JohnSWilson3 Blog

Thoughts on Spiritual Giftings
August 7, 2010, 1:20 pm
Filed under: J First Letter to the Corinthians

“Now you are the body of Christ, and each one of you is a part of it. And in the church God has appointed first of all apostles, second prophets, third teachers, then workers of miracles, also those having gifts of healing, those able to help others, those with gifts of administration (literally ‘guidance’), and those speaking in different kinds of tongues. Are all apostles? Are all prophets? Are all teachers? Do all work miracles? Do all have gifts of healing? Do all speak in tongues? Do all interpret? But eagerly desire the greater gifts.”

I tend to think that Paul uses the list that he does to turn upside down the Corinthian’s misplacement over use of tongues to the detriment of the body of Christ, given the context. Additionally, it is not a comprehensive list so it seems to imply that he is just trying to have the Corinthians rethink their strong opinions about the supposed importance of some gifts, over others versus making a form of church hierarchy. All members have a function(s) in the church, a portion of Jesus Christ to share, when it meets together in its face-to-face community life. To help it stay on course in following Jesus’ lordship, apostles or church planters are key in building that foundation. How important were Paul’s letters to Timothy and Titus, who were once assisting Paul and who were at the time of writing letters acting as church planters.

The rest of the gifts are part of God’s building materials when functioning in love by grace in faith to strengthen it and build the body of Christ into the fullness of His Son. I have found in face-to-face community with other believers and learning to have Jesus as Lord and Head over that group, the working out and the building up of the body with the gifts given to it, is probably the greatest way a church body truly grows and builds itself up in love. But it is not for the faint of heart! There is tension, there is the conflict between the flesh and the Spirit! When things get out in the open in that kind of life issues of the flesh are revealed and the need for spiritual warfare becomes heightened.

The problem with the Corinthians was they were focusing on self appointed leaders, or the works of others and judging one another by what they did instead of focusing on Jesus Christ who is the giver of the fruit. As a result “jealousy and quarreling” was occurring, and they were “acting like mere men.”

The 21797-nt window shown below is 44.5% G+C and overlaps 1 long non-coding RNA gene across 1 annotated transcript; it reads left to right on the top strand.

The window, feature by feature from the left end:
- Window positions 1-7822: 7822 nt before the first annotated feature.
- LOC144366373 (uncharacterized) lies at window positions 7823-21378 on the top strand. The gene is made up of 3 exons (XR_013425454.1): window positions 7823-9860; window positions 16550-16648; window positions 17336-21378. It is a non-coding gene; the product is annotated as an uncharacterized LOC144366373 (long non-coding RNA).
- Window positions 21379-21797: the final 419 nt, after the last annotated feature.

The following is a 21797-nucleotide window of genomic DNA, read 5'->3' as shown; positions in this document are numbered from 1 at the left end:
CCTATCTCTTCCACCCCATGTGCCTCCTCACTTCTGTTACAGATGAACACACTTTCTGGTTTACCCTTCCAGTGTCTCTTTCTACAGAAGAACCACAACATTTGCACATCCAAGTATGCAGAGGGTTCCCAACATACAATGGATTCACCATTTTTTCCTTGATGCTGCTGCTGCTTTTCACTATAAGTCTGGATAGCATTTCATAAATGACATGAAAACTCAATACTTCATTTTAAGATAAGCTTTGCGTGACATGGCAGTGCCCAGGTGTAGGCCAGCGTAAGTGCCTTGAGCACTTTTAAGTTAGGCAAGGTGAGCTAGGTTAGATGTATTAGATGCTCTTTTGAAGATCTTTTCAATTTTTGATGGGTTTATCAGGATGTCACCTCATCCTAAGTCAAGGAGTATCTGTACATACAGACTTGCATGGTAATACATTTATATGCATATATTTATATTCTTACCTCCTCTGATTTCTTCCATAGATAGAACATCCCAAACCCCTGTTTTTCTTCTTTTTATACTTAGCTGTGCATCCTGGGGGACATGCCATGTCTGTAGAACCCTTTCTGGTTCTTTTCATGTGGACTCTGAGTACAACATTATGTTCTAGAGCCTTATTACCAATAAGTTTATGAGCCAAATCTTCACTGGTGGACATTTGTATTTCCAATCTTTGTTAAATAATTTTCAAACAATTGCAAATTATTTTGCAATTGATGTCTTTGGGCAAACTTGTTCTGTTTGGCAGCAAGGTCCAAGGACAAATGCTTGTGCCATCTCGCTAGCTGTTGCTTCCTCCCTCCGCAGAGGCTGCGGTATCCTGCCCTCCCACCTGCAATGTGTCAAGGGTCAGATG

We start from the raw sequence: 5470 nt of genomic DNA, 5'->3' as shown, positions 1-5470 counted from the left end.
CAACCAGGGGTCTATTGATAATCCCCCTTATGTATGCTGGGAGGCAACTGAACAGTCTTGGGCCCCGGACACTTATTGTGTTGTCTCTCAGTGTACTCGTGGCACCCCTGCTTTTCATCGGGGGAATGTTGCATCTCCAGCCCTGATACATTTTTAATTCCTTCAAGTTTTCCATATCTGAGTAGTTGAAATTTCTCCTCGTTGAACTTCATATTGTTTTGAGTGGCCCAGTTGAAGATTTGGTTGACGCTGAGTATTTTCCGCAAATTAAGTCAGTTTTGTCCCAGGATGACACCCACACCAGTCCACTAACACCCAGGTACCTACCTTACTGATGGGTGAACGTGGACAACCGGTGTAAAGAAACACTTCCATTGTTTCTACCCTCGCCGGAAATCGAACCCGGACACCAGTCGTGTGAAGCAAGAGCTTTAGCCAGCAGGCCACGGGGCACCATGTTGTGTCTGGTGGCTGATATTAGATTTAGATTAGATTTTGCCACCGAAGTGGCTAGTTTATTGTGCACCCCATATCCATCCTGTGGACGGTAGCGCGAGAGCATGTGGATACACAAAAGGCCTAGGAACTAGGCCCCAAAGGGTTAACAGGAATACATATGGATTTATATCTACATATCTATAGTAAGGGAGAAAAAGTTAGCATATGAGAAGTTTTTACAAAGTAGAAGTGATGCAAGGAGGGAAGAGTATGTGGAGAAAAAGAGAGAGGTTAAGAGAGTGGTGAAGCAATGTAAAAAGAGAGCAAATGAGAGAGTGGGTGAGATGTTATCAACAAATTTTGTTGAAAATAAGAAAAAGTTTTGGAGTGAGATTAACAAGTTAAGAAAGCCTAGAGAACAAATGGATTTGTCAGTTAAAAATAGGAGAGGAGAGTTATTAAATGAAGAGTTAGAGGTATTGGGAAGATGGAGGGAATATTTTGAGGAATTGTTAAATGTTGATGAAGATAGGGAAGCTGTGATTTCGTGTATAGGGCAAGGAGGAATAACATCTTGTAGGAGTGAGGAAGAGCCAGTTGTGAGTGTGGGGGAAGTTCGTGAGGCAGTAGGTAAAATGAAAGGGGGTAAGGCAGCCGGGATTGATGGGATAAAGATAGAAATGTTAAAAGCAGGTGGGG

It is interesting that Paul has in this specific list of functions or gifts, which probably the ones that this church focused on also includes gifts of apostles, prophets, and teachers. David E. Garland seems to think the reason is that “Paul seems deliberately to mix into an amalgam a diverse sampling of ministries, supernatural grace-gifts, and services. The point would be to illustrate briefly the broad spectrum of spiritual manifestations in the church.” (1) Apostles and prophets (including evangelists such as Phillip and listed in Ephesians) from what I’ve seen in scripture were generally itinerant persons who focused on preaching Christ, forming Christian communities for those who believe, and encouraging the church as they traveled from city to city; while those later in the life of the church who were more mature (elder) in each church, in living by Christ’s life, helped guide the body to stay on course with Jesus as Head, such as those with the gifts of teaching, caring (shepherding), and guiding (rule/govern/lead which all literally mean guide). (See my other blog on my discussion of an ordination analysis reference laying on of hands). The body of Christ, when meeting together, and often, must function under the Lord Jesus Christ so that all can provide for the building up of the body and keep it focused on just Jesus. It seems to me as the body begins to live by His life, the functions of teaching, caring, and guiding begin to become visible as the church deals with the issues of the flesh and in order for it to move forward together in Christ. But here the church must also be careful that they do not elevate these persons to taking over the headship of the Lord Jesus Christ.

Apostles according to Paul were generally the scum of the earth, so having it as “first” may be his reason for doing the list the way he did, again pointing out how the Corinthians focused on certain gifts over others. Remember what Paul said, sarcastically and rhetorically earlier in 1 Cor. 4:9-13: “For it seems to me that God has put us apostles on display at the end of the procession, like men condemned to die in the arena. We have been made a spectacle to the whole universe, to angels as well as to men. We are fools for Christ, but you are so wise in Christ! We are weak, but you are strong! You are honored, we are dishonored! To this very hour we go hungry and thirsty, we are in rags, we are brutally treated, we are homeless. We work hard with our own hands. When we are cursed, we bless; when we are persecuted, we endure it; when we are slandered, we answer kindly. Up to this moment we have become the scum of the earth, the refuse of the world.”